A 45 minute monologue/character study, this is a semi-autobiographical show from new theatre company Wipe Your Feet.
After enthusiastic off-screen applause (remember that, performers and audiences?), we meet drag queen Rose, and the young man behind the make-up (Lewis Pickles, co-writer with director Lauren Tranter).
As he removes the trappings of Rose – wig, eyelashes, nails, clothing, make-up – our main character chats about how he has been subsumed by his alter ego. “I have to take credit for the chaos I’ve created”, he muses, as the vulnerability that has “nothing to do with Rose” comes through.
We are in a small bathroom/dressing area backstage in a venue. Mirrors, posters, a loo, a suitcase. As Rose is slowly removed and packed away, we hear about family, friendships, a boyfriend.
Pitted with innuendo, the story of this snapshot in time evolves. This is a peak into the confessional, a moment where we overhear the ripples and wobbles behind the overconfident Rose (“six feet seven in heels – she’s bloody scary!”).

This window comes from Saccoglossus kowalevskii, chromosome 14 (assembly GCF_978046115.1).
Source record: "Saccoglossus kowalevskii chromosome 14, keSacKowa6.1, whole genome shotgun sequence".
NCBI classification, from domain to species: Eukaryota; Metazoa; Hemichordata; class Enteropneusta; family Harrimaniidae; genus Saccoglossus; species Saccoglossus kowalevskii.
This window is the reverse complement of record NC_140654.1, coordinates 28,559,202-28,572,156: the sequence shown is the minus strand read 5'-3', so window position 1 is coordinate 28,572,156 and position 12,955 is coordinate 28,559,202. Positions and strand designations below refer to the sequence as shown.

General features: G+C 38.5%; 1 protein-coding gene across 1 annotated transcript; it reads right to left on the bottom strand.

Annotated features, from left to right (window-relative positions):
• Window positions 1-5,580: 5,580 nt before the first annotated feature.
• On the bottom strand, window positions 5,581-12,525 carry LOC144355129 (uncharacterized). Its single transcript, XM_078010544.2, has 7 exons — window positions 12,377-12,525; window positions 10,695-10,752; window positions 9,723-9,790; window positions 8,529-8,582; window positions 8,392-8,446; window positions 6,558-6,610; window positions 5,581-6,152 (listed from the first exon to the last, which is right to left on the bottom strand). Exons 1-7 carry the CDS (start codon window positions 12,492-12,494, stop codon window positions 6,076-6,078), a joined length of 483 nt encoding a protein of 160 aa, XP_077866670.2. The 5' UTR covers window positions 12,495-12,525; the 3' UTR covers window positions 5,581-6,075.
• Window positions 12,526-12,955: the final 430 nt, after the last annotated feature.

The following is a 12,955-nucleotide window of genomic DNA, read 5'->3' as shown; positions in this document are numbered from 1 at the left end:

Rose is definitely larger than life: the face make-up made me think of the late Leigh Bowery, all excessive paint and personality. As the trappings of a club act are stripped back, Rose diminishes in size and power.
There are the rituals of postshow we are seeing here. A choker removed to unrestrict the neck. A lipstick almost down to the end which sparks a memory of a sticky club floor. The combing out of a wig.
As the young man chats to us, we feel the hold his creation has over him. She’s “like a suitcase you open after a long flight, everything just bursts out.” He doesn’t need her, necessarily, but he holds on to items that represent her.
Suitcase Under The Stairs feels like a first act of a larger story. There are moments where it would have been interesting to properly meet Rose in her on-stage persona; or to see outside of the bathroom door. There are tantalising mentions of mum and other relations which suggest pivotal support.
Pickles is a versatile performer who cleverly highlights his character’s emotional state at each moment of this piece. I might crop out the black screen bits, which come across oddly on Zoom, and replace with more reflective moments, but this is a great debut piece from a new young company.
Suitcase Under The Stairs streamed via Greenwich Theatre on 11-12 February on a pay what you feel basis. To find out more about Wipe Your Feet visit their website.